The new entry-level EOS R100 is a parts-bin throwback to the Digital Rebel days, offering a 24.1-megapixel APS-C sensor, access to RF lenses, and a screen you can’t touch.
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The Canon EOS M mirrorless system may be dead, but one of its cameras is being exhumed and reincarnated into a new model for the ongoing EOS R series. The EOS R100 is the latest of Canon’s APS-C mirrorless offerings. It features a 24.1-megapixel sensor, eye-tracking dual pixel autofocus, and a very compact size for $479.99 body-only, launching in July. It will also be sold for $599.99 in a kit with the RF-S 18–45mm f/4.5-6.3 IS STM lens or $829.99 in a two-zoom kit with that same slow lens plus an RF-S 55–210mm f/5-7.1 IS STM telephoto. Launching alongside the R100 is a Canon RF 28mm f/2.8 STM pancake lens for $299.99 that’s compatible with crop or full-frame cameras and only a bit larger than a body cap.
On paper, the R100 is almost a dead ringer for the, well, dead Canon EOS M50 Mark II. It’s got the same sensor, Digic 8 processor, 2.36 million dot OLED EVF, and cropped 4K video as that swan song of the EOS M system did. But it’s also missing some key things from that camera — things you normally expect in every modern camera, frankly — like an articulating screen, in-body image stabilization, webcam streaming, or any touch controls. That’s right, touch the R100’s three-inch rear LCD all you want, but it ain’t doing a thing.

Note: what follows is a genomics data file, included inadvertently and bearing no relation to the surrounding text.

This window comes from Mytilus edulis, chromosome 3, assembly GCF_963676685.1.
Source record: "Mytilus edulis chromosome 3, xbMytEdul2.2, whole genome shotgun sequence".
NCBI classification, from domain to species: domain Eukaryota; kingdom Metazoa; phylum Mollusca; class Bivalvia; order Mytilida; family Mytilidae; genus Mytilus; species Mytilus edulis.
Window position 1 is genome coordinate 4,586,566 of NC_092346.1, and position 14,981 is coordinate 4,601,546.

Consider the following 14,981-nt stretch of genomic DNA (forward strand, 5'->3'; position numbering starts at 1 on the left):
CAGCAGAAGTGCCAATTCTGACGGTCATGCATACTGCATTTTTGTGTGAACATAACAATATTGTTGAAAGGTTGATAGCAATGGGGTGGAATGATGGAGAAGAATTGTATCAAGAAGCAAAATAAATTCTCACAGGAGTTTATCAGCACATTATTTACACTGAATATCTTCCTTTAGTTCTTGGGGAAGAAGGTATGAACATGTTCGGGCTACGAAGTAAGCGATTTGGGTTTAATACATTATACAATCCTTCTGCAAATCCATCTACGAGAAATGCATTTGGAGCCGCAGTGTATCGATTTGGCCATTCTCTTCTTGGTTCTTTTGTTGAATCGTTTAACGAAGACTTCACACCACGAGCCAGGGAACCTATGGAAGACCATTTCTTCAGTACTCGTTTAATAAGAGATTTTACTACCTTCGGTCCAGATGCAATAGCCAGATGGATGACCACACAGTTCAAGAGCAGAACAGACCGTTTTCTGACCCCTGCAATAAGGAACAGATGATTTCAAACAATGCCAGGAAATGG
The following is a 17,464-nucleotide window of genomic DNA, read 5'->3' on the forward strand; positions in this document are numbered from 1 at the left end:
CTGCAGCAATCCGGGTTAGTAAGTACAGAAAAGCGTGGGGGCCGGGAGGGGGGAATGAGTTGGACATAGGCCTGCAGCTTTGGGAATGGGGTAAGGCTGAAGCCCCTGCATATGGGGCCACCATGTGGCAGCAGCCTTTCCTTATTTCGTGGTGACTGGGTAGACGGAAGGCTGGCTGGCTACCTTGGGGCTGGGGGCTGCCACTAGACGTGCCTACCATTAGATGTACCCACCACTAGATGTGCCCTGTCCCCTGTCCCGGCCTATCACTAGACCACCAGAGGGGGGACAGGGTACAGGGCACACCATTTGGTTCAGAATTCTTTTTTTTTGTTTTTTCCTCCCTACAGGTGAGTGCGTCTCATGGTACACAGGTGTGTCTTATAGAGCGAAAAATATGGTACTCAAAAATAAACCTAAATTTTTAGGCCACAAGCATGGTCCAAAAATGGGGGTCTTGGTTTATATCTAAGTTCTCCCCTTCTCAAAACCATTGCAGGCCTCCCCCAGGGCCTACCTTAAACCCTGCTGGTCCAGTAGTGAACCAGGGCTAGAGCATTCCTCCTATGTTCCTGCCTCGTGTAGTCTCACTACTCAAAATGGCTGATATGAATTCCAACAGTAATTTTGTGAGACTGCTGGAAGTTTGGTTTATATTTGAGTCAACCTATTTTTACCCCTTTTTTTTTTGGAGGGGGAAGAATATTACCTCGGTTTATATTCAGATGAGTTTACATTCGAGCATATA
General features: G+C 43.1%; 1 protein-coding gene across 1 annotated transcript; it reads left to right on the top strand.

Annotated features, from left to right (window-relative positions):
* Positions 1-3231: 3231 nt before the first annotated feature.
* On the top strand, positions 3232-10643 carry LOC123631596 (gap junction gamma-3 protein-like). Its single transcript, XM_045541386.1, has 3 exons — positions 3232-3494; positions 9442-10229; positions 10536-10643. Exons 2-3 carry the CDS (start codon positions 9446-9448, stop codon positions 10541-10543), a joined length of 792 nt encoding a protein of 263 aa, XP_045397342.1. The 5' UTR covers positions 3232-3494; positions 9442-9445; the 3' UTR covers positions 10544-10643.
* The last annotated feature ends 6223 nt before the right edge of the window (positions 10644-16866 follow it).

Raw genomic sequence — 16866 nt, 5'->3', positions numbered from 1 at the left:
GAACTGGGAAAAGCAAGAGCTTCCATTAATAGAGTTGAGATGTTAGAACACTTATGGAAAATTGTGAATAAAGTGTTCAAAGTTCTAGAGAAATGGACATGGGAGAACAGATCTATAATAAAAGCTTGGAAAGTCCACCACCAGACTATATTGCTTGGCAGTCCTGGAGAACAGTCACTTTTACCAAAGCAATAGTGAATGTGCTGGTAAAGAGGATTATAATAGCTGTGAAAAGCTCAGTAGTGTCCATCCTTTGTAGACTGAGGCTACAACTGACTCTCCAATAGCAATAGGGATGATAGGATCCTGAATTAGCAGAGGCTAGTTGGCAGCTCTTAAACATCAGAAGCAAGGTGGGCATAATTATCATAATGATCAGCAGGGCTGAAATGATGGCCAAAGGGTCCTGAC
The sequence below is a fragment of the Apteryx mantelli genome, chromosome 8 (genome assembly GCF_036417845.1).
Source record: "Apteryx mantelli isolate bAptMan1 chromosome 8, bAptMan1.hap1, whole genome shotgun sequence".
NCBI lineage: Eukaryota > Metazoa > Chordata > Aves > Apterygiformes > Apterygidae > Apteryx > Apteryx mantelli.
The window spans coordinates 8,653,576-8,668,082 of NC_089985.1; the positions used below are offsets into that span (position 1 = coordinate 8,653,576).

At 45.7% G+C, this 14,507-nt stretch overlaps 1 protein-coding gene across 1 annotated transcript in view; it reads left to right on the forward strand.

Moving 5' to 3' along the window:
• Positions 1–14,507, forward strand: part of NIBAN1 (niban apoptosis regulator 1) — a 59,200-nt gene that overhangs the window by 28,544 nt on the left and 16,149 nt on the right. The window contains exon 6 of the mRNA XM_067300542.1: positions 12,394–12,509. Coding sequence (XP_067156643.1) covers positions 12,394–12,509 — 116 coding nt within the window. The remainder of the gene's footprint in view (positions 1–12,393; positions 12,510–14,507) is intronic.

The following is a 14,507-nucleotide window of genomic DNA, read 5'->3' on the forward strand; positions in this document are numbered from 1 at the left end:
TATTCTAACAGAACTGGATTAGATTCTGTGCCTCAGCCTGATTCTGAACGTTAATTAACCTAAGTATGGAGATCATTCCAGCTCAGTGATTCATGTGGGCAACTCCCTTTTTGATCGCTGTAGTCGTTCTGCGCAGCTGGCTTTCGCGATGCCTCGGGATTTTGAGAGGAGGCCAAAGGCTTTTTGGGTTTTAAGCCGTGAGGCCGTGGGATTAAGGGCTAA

This is certainly scraping the bottom of the barrel for budget-system cameras and looking a little paltry compared to the more capable EOS R50 that sits above at $679.99. But to be fair, the 2.5-year-old M50 Mark II that the R100 is based on had a starting price of almost $800 (which maybe speaks to why that system is dead), and for around that much money, you can get this new model in a kit with two lenses. I’m not going to say those are good lenses or that it’s worth the money, but there’s something naively charming about Canon trying to relive its glory days of its Canon Rebel DSLRs — a time when an entry-level DSLR was a no-brainer investment for anyone looking to get into photography or just take some decent pictures of family or major life events.
But while this camera gives me a touch of nostalgia for the days of selling whatever the current Rebel of the moment was to expecting parents and college grads, the world of cameras is now a very different place. Sure, this sub-$500 camera has an autofocus system that far outclasses anything on the market from those days, but sacrificing an articulating screen and many other features that have become table stakes is likely a deal-breaker for someone trying their hand at content creation today.
Perhaps the EOS R100 can thrive just fine on its aggressive price alone, hoping to hook beginners into a growing RF lens ecosystem that keeps them upgrading within the Canon family. But users may not love what they see price-wise when they look up the line because, in addition to entry-level user behavior changing over these years, midrange to top-tier cameras and lenses have only trended more niche and expensive.